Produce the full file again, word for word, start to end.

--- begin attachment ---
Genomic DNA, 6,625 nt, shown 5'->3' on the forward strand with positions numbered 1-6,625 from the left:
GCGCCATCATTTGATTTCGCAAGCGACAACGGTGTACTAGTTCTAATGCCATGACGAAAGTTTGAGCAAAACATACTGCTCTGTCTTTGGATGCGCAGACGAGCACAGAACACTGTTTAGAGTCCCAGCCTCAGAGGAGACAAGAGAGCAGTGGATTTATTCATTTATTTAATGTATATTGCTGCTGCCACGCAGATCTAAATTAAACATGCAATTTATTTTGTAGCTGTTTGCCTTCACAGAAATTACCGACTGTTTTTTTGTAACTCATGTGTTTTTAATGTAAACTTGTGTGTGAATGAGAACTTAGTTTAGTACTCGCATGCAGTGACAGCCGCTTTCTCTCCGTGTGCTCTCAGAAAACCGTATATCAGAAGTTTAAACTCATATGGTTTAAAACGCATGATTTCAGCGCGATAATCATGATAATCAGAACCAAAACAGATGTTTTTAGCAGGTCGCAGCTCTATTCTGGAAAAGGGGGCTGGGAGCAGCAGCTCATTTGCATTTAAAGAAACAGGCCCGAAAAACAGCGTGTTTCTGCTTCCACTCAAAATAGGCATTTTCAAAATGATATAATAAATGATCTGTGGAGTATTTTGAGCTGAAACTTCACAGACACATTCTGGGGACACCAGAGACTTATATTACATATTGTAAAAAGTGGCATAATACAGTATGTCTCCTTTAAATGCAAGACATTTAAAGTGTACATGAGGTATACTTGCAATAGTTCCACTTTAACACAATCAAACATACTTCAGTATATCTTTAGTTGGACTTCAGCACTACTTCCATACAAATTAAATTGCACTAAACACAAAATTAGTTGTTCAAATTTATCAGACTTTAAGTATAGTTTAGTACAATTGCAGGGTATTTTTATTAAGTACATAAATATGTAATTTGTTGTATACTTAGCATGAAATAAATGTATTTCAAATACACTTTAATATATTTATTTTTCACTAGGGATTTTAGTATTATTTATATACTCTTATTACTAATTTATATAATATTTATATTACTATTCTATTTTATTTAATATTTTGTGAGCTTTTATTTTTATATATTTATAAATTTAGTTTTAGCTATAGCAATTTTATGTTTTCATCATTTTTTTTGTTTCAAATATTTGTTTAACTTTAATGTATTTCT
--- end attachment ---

Genomic DNA, 6,625 nt, shown 5'->3' on the forward strand with positions numbered 1-6,625 from the left:
GCGCCATCATTTGATTTCGCAAGCGACAACGGTGTACTAGTTCTAATGCCATGACGAAAGTTTGAGCAAAACATACTGCTCTGTCTTTGGATGCGCAGACGAGCACAGAACACTGTTTAGAGTCCCAGCCTCAGAGGAGACAAGAGAGCAGTGGATTTATTCATTTATTTAATGTATATTGCTGCTGCCACGCAGATCTAAATTAAACATGCAATTTATTTTGTAGCTGTTTGCCTTCACAGAAATTACCGACTGTTTTTTTGTAACTCATGTGTTTTTAATGTAAACTTGTGTGTGAATGAGAACTTAGTTTAGTACTCGCATGCAGTGACAGCCGCTTTCTCTCCGTGTGCTCTCAGAAAACCGTATATCAGAAGTTTAAACTCATATGGTTTAAAACGCATGATTTCAGCGCGATAATCATGATAATCAGAACCAAAACAGATGTTTTTAGCAGGTCGCAGCTCTATTCTGGAAAAGGGGGCTGGGAGCAGCAGCTCATTTGCATTTAAAGAAACAGGCCCGAAAAACAGCGTGTTTCTGCTTCCACTCAAAATAGGCATTTTCAAAATGATATAATAAATGATCTGTGGAGTATTTTGAGCTGAAACTTCACAGACACATTCTGGGGACACCAGAGACTTATATTACATATTGTAAAAAGTGGCATAATACAGTATGTCTCCTTTAAATGCAAGACATTTAAAGTGTACATGAGGTATACTTGCAATAGTTCCACTTTAACACAATCAAACATACTTCAGTATATCTTTAGTTGGACTTCAGCACTACTTCCATACAAATTAAATTGCACTAAACACAAAATTAGTTGTTCAAATTTATCAGACTTTAAGTATAGTTTAGTACAATTGCAGGGTATTTTTATTAAGTACATAAATATGTAATTTGTTGTATACTTAGCATGAAATAAATGTATTTCAAATACACTTTAATATATTTATTTTTCACTAGGGATTTTAGTATTATTTATATACTCTTATTACTAATTTATATAATATTTATATTACTATTCTATTTTATTTAATATTTTGTGAGCTTTTATTTTTATATATTTATAAATTTAGTTTTAGCTATAGCAATTTTATGTTTTCATCATTTTTTTTGTTTCAAATATTTGTTTAACTTTAATGTATTTCT